They may sport skinny jeans in press shots, but if their debut album is anything to go by, Peace are bringing back baggy.
There’s enough funky drumming, pounding keyboards and surreal lyrics about love to thrill anyone whose top musical moment from last year was seeing the Stone Roses reunite.
But it’s not just the dance-influenced anthems of the Happy Mondays and Stone Roses who Peace look to for inspiration. There are also inevitable echoes of Britpop and, in particular, the anthemic choruses and universality of that movement’s two leading lights – Blur and Oasis.
It’s hard not to feel a little sorry for Palma Violets. Four London lads who – like The Vaccines, Arctic Monkeys and The Libertines before them – have been anointed as the saviours of British guitar music.
It’s a familiar story. There they were earnestly going about their business when suddenly someone decided their (admittedly excellent) garage pop would be the next game-changer in British indie music.
With this in mind, it’s to Palma Violets’ credit that ‘180‘ doesn’t suffer from any sense of exaggerated self-importance.
Now you’ve been through our extensive Essential Listening 2012 series, which includes all our top choices from a past twelve months of albums, gigs and tracks, here some of our frankly super talented band of writers pick out their own favourite album of 2012, each making a convincing argument for the selected records in the process.
For the uninitiated, Angus Stone is one half of Australian brother-sister folk duo, Angus and Julia Stone. While his first solo album, ‘Smoking Gun‘, was released under the moniker Lady of the Sunshine, this time his name is proudly emblazoned on the front.
From that alone, one can assume ‘Broken Brights‘ is more than just a few songs Stone had lying around.
Solo records are often bold declarations of musical freedom and discovery. That can lead to inspired work, as the artist in question breaks from the shackles of overbearing and over-conservative band mates. But it can also mean quality control is thrown out the studio door with the removal of the last barrier between questionable material and the public.
On ‘Broken Brights’, Stone experiences the pros and the perils of being on his lonesome. Still, anyone expecting a wild departure from earlier work will be disappointed. One glance at the cover – its colour palette spans different earthy shades of brown, say from The Band to Harvest– would be enough to know Broken Brights is rooted in Stone’s usual earnest folkisms. Indeed, the thirteen songs on ‘Broken Brights’ are what you’d expect – well written, melodic folk songs.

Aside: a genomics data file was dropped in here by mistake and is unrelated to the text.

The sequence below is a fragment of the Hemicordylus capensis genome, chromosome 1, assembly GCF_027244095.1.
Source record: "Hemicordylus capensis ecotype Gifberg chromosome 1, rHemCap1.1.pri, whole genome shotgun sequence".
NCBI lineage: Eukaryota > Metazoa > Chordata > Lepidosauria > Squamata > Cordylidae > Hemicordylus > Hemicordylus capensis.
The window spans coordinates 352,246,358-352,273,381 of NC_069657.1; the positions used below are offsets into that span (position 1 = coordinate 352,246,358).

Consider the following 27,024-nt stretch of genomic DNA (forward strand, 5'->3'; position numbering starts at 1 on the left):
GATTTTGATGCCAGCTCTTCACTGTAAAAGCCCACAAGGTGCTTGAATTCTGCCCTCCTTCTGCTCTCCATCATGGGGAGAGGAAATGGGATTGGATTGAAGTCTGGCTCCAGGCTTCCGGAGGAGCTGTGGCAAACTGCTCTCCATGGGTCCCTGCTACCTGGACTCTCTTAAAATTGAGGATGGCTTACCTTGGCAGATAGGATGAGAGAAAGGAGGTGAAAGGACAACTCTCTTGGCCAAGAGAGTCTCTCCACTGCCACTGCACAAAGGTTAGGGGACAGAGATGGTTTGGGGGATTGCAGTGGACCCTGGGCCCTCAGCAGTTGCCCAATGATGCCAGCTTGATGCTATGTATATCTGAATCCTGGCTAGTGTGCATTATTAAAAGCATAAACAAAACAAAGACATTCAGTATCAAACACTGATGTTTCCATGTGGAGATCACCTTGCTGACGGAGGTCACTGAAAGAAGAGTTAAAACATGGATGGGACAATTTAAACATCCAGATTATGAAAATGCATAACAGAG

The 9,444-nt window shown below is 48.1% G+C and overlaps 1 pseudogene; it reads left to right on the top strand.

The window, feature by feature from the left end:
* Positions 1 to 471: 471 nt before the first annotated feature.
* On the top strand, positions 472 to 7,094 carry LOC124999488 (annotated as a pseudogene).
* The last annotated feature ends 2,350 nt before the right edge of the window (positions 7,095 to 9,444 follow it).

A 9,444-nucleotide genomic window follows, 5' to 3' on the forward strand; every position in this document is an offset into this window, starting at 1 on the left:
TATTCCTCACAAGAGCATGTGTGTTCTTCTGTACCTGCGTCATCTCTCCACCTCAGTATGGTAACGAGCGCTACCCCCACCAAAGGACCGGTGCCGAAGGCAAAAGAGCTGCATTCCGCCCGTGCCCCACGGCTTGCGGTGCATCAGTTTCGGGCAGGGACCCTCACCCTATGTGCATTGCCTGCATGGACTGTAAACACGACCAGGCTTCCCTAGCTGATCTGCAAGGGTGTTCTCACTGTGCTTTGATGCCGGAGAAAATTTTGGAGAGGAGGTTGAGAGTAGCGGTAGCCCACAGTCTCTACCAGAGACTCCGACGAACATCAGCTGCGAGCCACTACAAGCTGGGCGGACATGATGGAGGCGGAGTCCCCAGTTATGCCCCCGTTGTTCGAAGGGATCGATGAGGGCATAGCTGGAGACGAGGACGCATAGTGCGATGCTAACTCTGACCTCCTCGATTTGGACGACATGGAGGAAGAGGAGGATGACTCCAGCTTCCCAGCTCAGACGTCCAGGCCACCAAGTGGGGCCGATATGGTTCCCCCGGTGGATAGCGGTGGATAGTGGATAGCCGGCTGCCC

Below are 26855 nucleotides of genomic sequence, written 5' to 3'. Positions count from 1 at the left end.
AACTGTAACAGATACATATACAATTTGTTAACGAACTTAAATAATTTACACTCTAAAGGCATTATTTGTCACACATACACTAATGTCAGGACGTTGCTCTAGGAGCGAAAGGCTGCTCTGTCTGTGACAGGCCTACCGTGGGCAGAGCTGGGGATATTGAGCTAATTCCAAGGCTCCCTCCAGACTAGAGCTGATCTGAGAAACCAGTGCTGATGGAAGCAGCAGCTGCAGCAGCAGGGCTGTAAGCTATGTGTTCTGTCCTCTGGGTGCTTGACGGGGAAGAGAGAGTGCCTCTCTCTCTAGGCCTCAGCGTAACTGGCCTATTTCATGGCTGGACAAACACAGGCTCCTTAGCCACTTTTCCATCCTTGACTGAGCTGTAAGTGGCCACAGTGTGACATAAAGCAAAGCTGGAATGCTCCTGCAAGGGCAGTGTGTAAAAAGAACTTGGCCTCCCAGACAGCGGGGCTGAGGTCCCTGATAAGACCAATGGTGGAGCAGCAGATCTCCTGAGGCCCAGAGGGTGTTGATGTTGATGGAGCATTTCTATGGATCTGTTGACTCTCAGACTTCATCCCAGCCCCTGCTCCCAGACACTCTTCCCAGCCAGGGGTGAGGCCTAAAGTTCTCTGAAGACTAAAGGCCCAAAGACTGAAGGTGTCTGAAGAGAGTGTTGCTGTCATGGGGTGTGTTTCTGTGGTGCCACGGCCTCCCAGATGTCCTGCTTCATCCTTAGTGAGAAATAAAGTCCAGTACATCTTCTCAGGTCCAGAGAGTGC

The View are sick of being called ‘scallies’.
In their early days they were styled – by the press and themselves – as Scotland’s answer to The Libertines; confrontational, irreverent and armed with an exciting run of clattering punk singles.
But while The Libertines implosion was fairly spectacular, The View’s demise into indie irrelevance has been a far more muted affair. It’s a shame because, scallies or not, ‘Cheeky For A Reason‘ is a delightful pop record. Even if it is, by the band’s admission, about the same old stuff: birds, drinking and fighting.
So, Maximo Park are back.
If that’s a sentence that fills you with any sort of measurable excitement, the good news is that you’ll be pleased by what follows in this review. To be fair, if you’ve never liked Maximo Park before, there’s likely to be no reason why this album will change your mind.
In the late 80′s, somewhere on the east side of the Berlin Wall, a young girl was developing a love for the world of performing arts, particularly ballet and opera.
When the wall eventually fell, that same girl was drawn to the Western pop music that, before then, was mostly out of earshot for East Germans.
I Am Harlequin, the brainchild of now London based songstress Anna Freier, will appeal to fans of all things sophisticated and left-of-centre but also, importantly, to anyone with a soft spot for big songs backed by an even bigger voice.
With only charming accents to betray their Belgian roots, The Black Box Revelation are a collision of the best garage rock sounds each side of the Atlantic. Those accents, and they are charming, belong to frontman Jan Paternoster and drummer Dries Van Dijck, who are only 22 and 20 respectively.
The duo, known by fans as The BBR, formed in 2005 and since then have released two full length albums, with a third, stateside debut ‘My Perception‘, due to hit American shelves next year. Out already however, is their ‘Shiver of Joy‘ EP, and it offers Americans an enticing preview of The BBR’s raucous rock ‘n’ roll.
In only two albums, Melbourne natives Little Red have already navigated 50 years of pop music. While their charming debut ‘Listen to Little Red‘ was a fun, 50′s doo-wop party album, their sophomore release ‘Midnight Remember‘ is rooted in decidedly more modern sounds.
For such a well-kept secret, it’s quite impressive that LA’s Letting Up Despite Great Faults can already boast of airplay on BBC News and rave reviews from the US music press. Letting Up, as they are known casually, achieved both recently, after soundtracking a new Facebook trailer.
The video was all over the internet and TV, exposing the band to millions of potential listeners. If the song featured – current single ‘Teenage Tide‘ – is any indication of their talent, the release of upcoming EP ‘Paper Crush‘ should soon see them convert many of those listeners into fans. With their previous releases lauded by the blogosphere and many key North American reviewers – think Rolling Stone and Canada’s Exclaim! - Letting Up have built a solid reputation for making dreamy and melodic indie pop.
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